And this one, from 1897



And then this one, supposedly from 1743



You would think a device of such magnificence and importance would have been heavily depicted by painters, artists and photographers over the millennia, but it appears not at least form a quick internet search, perhaps it is depicted in books etc not online.

I do not believe this clock (and the few others) were imagined and then built out of nowhere, by singular people, whilst others were still using a stick in the ground, or some sand in a glass jar. The messy, hearsay, the murky history of it also speaks volumes as to its hidden origin.

I would be interested to hear your thoughts, cheers.
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Ice Nine

Well-known member
What a clock! This clock didn't just spring to life out of the fruitful imagination of one man. It's a leftover.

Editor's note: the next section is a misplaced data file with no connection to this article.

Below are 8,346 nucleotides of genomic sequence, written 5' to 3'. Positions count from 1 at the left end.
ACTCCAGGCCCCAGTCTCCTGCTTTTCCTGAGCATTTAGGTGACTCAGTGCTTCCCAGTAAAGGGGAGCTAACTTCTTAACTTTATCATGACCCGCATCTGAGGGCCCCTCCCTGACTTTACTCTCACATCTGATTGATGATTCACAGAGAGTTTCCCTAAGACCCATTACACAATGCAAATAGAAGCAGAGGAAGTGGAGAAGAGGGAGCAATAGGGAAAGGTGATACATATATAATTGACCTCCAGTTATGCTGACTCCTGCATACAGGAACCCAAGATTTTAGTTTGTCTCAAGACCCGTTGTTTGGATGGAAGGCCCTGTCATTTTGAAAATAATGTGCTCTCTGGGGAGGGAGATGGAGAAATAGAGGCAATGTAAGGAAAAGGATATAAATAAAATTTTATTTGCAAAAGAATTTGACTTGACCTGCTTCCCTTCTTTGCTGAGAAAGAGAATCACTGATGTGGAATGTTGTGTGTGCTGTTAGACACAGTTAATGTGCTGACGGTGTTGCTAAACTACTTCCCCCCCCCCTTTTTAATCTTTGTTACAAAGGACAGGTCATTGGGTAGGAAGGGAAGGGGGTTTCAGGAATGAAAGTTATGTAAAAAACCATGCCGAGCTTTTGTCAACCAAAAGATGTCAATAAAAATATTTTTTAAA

The picture from 1945, there is a brick wall covering the bottom half of the clock and it doesn't look like it just got slapped up. Kinda weird. (what isn't anymore)

Oh and I checked out The Church of Our Lady before Tyn . Very similar in style. and the spires! Crikey! Prague's is an interesting place.



New member
Time, not enough time. We seek to control it but we can only direct and facilitate it. It has its own destination where we may not go, yet. Maybe never. Hope for the resurrection which supplants time.
In the meantime, we have such as this.